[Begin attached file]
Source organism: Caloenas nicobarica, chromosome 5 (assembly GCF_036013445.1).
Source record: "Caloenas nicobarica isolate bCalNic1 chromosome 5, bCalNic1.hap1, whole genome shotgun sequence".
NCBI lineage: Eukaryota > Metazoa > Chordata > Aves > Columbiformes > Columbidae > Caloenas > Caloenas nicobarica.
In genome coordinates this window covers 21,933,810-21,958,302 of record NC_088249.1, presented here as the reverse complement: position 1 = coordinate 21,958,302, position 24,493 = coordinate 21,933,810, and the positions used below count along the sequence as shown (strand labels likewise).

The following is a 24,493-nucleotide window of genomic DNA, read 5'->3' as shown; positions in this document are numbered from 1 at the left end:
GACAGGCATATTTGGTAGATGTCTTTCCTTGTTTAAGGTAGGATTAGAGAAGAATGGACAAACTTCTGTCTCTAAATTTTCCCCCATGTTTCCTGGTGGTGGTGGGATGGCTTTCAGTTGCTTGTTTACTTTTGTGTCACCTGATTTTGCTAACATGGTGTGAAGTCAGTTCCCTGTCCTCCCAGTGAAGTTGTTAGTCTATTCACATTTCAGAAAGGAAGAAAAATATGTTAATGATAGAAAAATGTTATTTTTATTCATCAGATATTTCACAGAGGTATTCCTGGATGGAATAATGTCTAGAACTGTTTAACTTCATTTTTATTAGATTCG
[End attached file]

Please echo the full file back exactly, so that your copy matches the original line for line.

Source organism: Caloenas nicobarica, chromosome 5 (assembly GCF_036013445.1).
Source record: "Caloenas nicobarica isolate bCalNic1 chromosome 5, bCalNic1.hap1, whole genome shotgun sequence".
NCBI lineage: Eukaryota > Metazoa > Chordata > Aves > Columbiformes > Columbidae > Caloenas > Caloenas nicobarica.
In genome coordinates this window covers 21,933,810-21,958,302 of record NC_088249.1, presented here as the reverse complement: position 1 = coordinate 21,958,302, position 24,493 = coordinate 21,933,810, and the positions used below count along the sequence as shown (strand labels likewise).

The following is a 24,493-nucleotide window of genomic DNA, read 5'->3' as shown; positions in this document are numbered from 1 at the left end:
GACAGGCATATTTGGTAGATGTCTTTCCTTGTTTAAGGTAGGATTAGAGAAGAATGGACAAACTTCTGTCTCTAAATTTTCCCCCATGTTTCCTGGTGGTGGTGGGATGGCTTTCAGTTGCTTGTTTACTTTTGTGTCACCTGATTTTGCTAACATGGTGTGAAGTCAGTTCCCTGTCCTCCCAGTGAAGTTGTTAGTCTATTCACATTTCAGAAAGGAAGAAAAATATGTTAATGATAGAAAAATGTTATTTTTATTCATCAGATATTTCACAGAGGTATTCCTGGATGGAATAATGTCTAGAACTGTTTAACTTCATTTTTATTAGATTCG